And if companies are losing as much money as you claim then let them fail instead of creating more silly laws like continuous Insurance Enforcement.
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    (Original post by Coffinman)
    I said nothing about whether the European decision was good. It was the suspect statistics that were used to justify it.
    The statistics are very clear. Men crash more and the claims are generally larger. That is why insurance for men is more expensive than it is for women.

    (Original post by Coffinman)
    And if companies are losing as much money as you claim then let them fail instead of creating more silly laws like continuous Insurance Enforcement.
    Personally I disagree with CIE, it is completely useless. All you have to do is SORN the car and the system will be happy. It doesn't stop you from driving it without insurance. The only people who suffer are law abiding classic car enthusiasts who have to go through a mountain of paperwork and unnecessary costs every year when they take their cars off the road for winter and put the back on the road for summer.

    However, allowing the car insurance market to collapse entirely would be disastrous. Think about it, how many people out there can afford to pay for the damages incurred in a car crash. It is a Common Law right to be compensated for your losses. If that loss is a £1000 banger then people may be able to afford to pay that themselves at a push, but what if it is the cost of lifetime care? How many people can afford 5 or 6 figure a year care bills? What about loss of earnings? A hire car whilst theirs is being fixed or replaced? Legal costs if there is a dispute as to fault, which would become more likely as people stand to lose a lot more if they admit liability? A tiny number of people are rich enough to cover the liabilities that Common Law places on all of us, the rest of us simply can't. A fender bender with someone in an old shed could easily cost four figures and more serious accidents would be financially crippling. A good way of seeing what would happen is to read the stories of Britons who have taken there cars to the Nurburgring and caused a crash there. No UK insurer covers the Nurburgring, but as it is a public road there is still a liability on you to pay for any damages. There are plenty of stories out there of people who have caused crashes and been left bankrupt after disabling other track users. Allowing car insurance to fail would be a disaster as it would undermine one of the very basic principles of our civil law system as the majority of people would not be able to compensate others for losses they had caused.
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    (Original post by Chrisispringles)
    The statistics are very clear. Men crash more and the claims are generally larger. That is why insurance for men is more expensive than it is for women.



    Personally I disagree with CIE, it is completely useless. All you have to do is SORN the car and the system will be happy. It doesn't stop you from driving it without insurance. The only people who suffer are law abiding classic car enthusiasts who have to go through a mountain of paperwork and unnecessary costs every year when they take their cars off the road for winter and put the back on the road for summer.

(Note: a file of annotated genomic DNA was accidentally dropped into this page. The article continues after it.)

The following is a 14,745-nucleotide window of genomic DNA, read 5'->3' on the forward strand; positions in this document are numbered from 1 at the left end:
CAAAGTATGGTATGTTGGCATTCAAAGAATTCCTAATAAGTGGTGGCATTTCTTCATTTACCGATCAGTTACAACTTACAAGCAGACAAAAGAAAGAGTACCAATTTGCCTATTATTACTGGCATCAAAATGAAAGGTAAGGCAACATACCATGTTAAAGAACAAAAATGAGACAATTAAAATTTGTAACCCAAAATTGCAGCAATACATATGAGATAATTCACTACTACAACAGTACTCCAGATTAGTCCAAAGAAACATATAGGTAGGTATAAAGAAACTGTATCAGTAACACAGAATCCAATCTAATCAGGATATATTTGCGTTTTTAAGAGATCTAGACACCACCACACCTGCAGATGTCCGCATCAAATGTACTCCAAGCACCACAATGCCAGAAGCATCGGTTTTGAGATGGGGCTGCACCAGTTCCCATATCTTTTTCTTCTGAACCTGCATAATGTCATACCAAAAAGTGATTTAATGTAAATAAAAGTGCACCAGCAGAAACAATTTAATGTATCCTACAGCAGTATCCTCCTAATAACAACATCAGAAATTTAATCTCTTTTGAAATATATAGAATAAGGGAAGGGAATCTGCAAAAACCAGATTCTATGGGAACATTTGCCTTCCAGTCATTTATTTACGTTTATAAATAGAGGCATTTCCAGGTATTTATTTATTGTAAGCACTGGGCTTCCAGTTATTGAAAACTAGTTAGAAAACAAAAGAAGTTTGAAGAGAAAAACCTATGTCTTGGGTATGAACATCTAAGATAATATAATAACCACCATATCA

However, allowing the car insurance market to collapse entirely would be disastrous. Think about it, how many people out there can afford to pay for the damages incurred in a car crash. It is a Common Law right to be compensated for your losses. If that loss is a £1000 banger then people may be able to afford to pay that themselves at a push, but what if it is the cost of lifetime care? How many people can afford 5 or 6 figure a year care bills? What about loss of earnings? A hire car whilst theirs is being fixed or replaced? Legal costs if there is a dispute as to fault, which would become more likely as people stand to lose a lot more if they admit liability? A tiny number of people are rich enough to cover the liabilities that Common Law places on all of us, the rest of us simply can't. A fender bender with someone in an old shed could easily cost four figures and more serious accidents would be financially crippling. A good way of seeing what would happen is to read the stories of Britons who have taken there cars to the Nurburgring and caused a crash there. No UK insurer covers the Nurburgring, but as it is a public road there is still a liability on you to pay for any damages. There are plenty of stories out there of people who have caused crashes and been left bankrupt after disabling other track users. Allowing car insurance to fail would be a disaster as it would undermine one of the very basic principles of our civil law system as the majority of people would not be able to compensate others for losses they had caused.
    Ye but women cause the accidents


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    (Original post by hvh)
    Only idiots risk driving without insurance, under any circumstances.

    If you don't have insurance you risk:
    - Having your driver’s license suspended.
    - Hefty fines
    - Your vechicle being ceased and only realeased with proof of insurance and after a penalty fine.

    So in your friends case, it could end up costing him/her alot more than paying for insurance in the first place. &As they commute to work, it could cost them thier job if there isn't an alternative way of getting to work.

    Edit: This is also ignoring the possibility of paying out if your friend has a crash. No matter how safe a driver you believe you are, accidents happen to everyone eventually. No matter how safe a driver you class yourself as, you really are insuring against all the ********s that are on the road, and there are plenty.
    Hi would u know how long it takes the police to act when an uninsured cars location is reported?
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    Hi could anyone tell me how long it takes for the police to act when an uninsured cars location is reported?
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    (Original post by Kbomb)
    Hi could anyone tell me how long it takes for the police to act when an uninsured cars location is reported?
    Someone ran over my cat so I reported him for having no insurance and want to know how long till action is taken?
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    We don't know/This thread is 5+ years old.